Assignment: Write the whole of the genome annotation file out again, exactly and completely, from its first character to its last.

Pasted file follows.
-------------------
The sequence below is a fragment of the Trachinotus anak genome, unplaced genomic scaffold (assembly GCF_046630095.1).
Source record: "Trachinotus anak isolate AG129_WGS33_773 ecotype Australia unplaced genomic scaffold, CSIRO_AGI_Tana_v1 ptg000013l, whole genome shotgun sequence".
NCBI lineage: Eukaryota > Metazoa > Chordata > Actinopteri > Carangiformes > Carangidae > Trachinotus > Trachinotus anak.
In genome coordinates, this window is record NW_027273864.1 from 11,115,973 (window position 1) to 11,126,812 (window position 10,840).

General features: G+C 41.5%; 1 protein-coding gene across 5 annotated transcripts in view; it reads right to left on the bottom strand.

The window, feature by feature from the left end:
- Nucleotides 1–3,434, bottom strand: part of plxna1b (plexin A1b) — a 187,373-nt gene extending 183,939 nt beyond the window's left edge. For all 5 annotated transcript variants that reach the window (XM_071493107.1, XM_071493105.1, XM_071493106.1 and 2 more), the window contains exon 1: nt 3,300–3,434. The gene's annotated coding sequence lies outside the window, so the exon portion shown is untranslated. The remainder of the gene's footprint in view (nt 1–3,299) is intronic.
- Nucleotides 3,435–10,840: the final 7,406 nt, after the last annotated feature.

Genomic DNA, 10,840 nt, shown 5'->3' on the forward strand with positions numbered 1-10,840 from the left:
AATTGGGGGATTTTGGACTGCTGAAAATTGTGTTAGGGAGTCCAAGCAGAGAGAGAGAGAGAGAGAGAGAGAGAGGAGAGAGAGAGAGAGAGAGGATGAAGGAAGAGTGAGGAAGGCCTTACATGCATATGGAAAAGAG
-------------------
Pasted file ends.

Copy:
The sequence below is a fragment of the Trachinotus anak genome, unplaced genomic scaffold (assembly GCF_046630095.1).
Source record: "Trachinotus anak isolate AG129_WGS33_773 ecotype Australia unplaced genomic scaffold, CSIRO_AGI_Tana_v1 ptg000013l, whole genome shotgun sequence".
NCBI lineage: Eukaryota > Metazoa > Chordata > Actinopteri > Carangiformes > Carangidae > Trachinotus > Trachinotus anak.
In genome coordinates, this window is record NW_027273864.1 from 11,115,973 (window position 1) to 11,126,812 (window position 10,840).

General features: G+C 41.5%; 1 protein-coding gene across 5 annotated transcripts in view; it reads right to left on the bottom strand.

The window, feature by feature from the left end:
- Nucleotides 1–3,434, bottom strand: part of plxna1b (plexin A1b) — a 187,373-nt gene extending 183,939 nt beyond the window's left edge. For all 5 annotated transcript variants that reach the window (XM_071493107.1, XM_071493105.1, XM_071493106.1 and 2 more), the window contains exon 1: nt 3,300–3,434. The gene's annotated coding sequence lies outside the window, so the exon portion shown is untranslated. The remainder of the gene's footprint in view (nt 1–3,299) is intronic.
- Nucleotides 3,435–10,840: the final 7,406 nt, after the last annotated feature.

Genomic DNA, 10,840 nt, shown 5'->3' on the forward strand with positions numbered 1-10,840 from the left:
AATTGGGGGATTTTGGACTGCTGAAAATTGTGTTAGGGAGTCCAAGCAGAGAGAGAGAGAGAGAGAGAGAGAGAGGAGAGAGAGAGAGAGAGAGGATGAAGGAAGAGTGAGGAAGGCCTTACATGCATATGGAAAAGAG